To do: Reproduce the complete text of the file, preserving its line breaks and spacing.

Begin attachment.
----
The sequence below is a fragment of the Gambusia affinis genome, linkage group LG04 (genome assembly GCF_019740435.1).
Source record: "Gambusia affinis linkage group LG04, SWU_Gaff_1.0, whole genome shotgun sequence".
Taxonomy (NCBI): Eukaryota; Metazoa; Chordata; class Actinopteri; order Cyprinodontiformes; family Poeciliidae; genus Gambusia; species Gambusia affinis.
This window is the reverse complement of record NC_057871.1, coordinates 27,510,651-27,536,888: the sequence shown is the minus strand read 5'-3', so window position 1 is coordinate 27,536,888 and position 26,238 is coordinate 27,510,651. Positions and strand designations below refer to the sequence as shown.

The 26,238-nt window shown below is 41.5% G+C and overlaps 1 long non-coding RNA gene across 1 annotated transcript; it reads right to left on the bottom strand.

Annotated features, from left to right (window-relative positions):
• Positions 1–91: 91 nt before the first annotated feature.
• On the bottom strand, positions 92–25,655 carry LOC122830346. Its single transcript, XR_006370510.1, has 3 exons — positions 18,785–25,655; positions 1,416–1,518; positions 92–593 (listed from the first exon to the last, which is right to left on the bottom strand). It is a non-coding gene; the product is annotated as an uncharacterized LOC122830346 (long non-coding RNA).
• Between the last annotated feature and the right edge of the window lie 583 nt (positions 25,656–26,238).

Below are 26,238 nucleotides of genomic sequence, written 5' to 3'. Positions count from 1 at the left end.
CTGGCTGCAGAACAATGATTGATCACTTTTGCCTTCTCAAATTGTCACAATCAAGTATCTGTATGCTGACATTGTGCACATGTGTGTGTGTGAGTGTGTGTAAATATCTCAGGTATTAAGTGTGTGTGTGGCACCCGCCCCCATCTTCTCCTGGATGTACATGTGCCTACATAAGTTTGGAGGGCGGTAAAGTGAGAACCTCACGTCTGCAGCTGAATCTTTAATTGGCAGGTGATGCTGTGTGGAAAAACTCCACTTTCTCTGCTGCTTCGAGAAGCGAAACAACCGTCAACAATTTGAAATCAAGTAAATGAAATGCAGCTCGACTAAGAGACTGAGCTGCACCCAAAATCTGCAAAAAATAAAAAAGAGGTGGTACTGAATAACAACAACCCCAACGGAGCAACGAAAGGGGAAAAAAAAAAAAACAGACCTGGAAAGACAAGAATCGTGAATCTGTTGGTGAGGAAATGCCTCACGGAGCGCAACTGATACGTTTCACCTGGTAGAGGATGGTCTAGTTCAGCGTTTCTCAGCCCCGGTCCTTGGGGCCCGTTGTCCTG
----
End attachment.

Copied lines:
The sequence below is a fragment of the Gambusia affinis genome, linkage group LG04 (genome assembly GCF_019740435.1).
Source record: "Gambusia affinis linkage group LG04, SWU_Gaff_1.0, whole genome shotgun sequence".
Taxonomy (NCBI): Eukaryota; Metazoa; Chordata; class Actinopteri; order Cyprinodontiformes; family Poeciliidae; genus Gambusia; species Gambusia affinis.
This window is the reverse complement of record NC_057871.1, coordinates 27,510,651-27,536,888: the sequence shown is the minus strand read 5'-3', so window position 1 is coordinate 27,536,888 and position 26,238 is coordinate 27,510,651. Positions and strand designations below refer to the sequence as shown.

The 26,238-nt window shown below is 41.5% G+C and overlaps 1 long non-coding RNA gene across 1 annotated transcript; it reads right to left on the bottom strand.

Annotated features, from left to right (window-relative positions):
• Positions 1–91: 91 nt before the first annotated feature.
• On the bottom strand, positions 92–25,655 carry LOC122830346. Its single transcript, XR_006370510.1, has 3 exons — positions 18,785–25,655; positions 1,416–1,518; positions 92–593 (listed from the first exon to the last, which is right to left on the bottom strand). It is a non-coding gene; the product is annotated as an uncharacterized LOC122830346 (long non-coding RNA).
• Between the last annotated feature and the right edge of the window lie 583 nt (positions 25,656–26,238).

Below are 26,238 nucleotides of genomic sequence, written 5' to 3'. Positions count from 1 at the left end.
CTGGCTGCAGAACAATGATTGATCACTTTTGCCTTCTCAAATTGTCACAATCAAGTATCTGTATGCTGACATTGTGCACATGTGTGTGTGTGAGTGTGTGTAAATATCTCAGGTATTAAGTGTGTGTGTGGCACCCGCCCCCATCTTCTCCTGGATGTACATGTGCCTACATAAGTTTGGAGGGCGGTAAAGTGAGAACCTCACGTCTGCAGCTGAATCTTTAATTGGCAGGTGATGCTGTGTGGAAAAACTCCACTTTCTCTGCTGCTTCGAGAAGCGAAACAACCGTCAACAATTTGAAATCAAGTAAATGAAATGCAGCTCGACTAAGAGACTGAGCTGCACCCAAAATCTGCAAAAAATAAAAAAGAGGTGGTACTGAATAACAACAACCCCAACGGAGCAACGAAAGGGGAAAAAAAAAAAAACAGACCTGGAAAGACAAGAATCGTGAATCTGTTGGTGAGGAAATGCCTCACGGAGCGCAACTGATACGTTTCACCTGGTAGAGGATGGTCTAGTTCAGCGTTTCTCAGCCCCGGTCCTTGGGGCCCGTTGTCCTG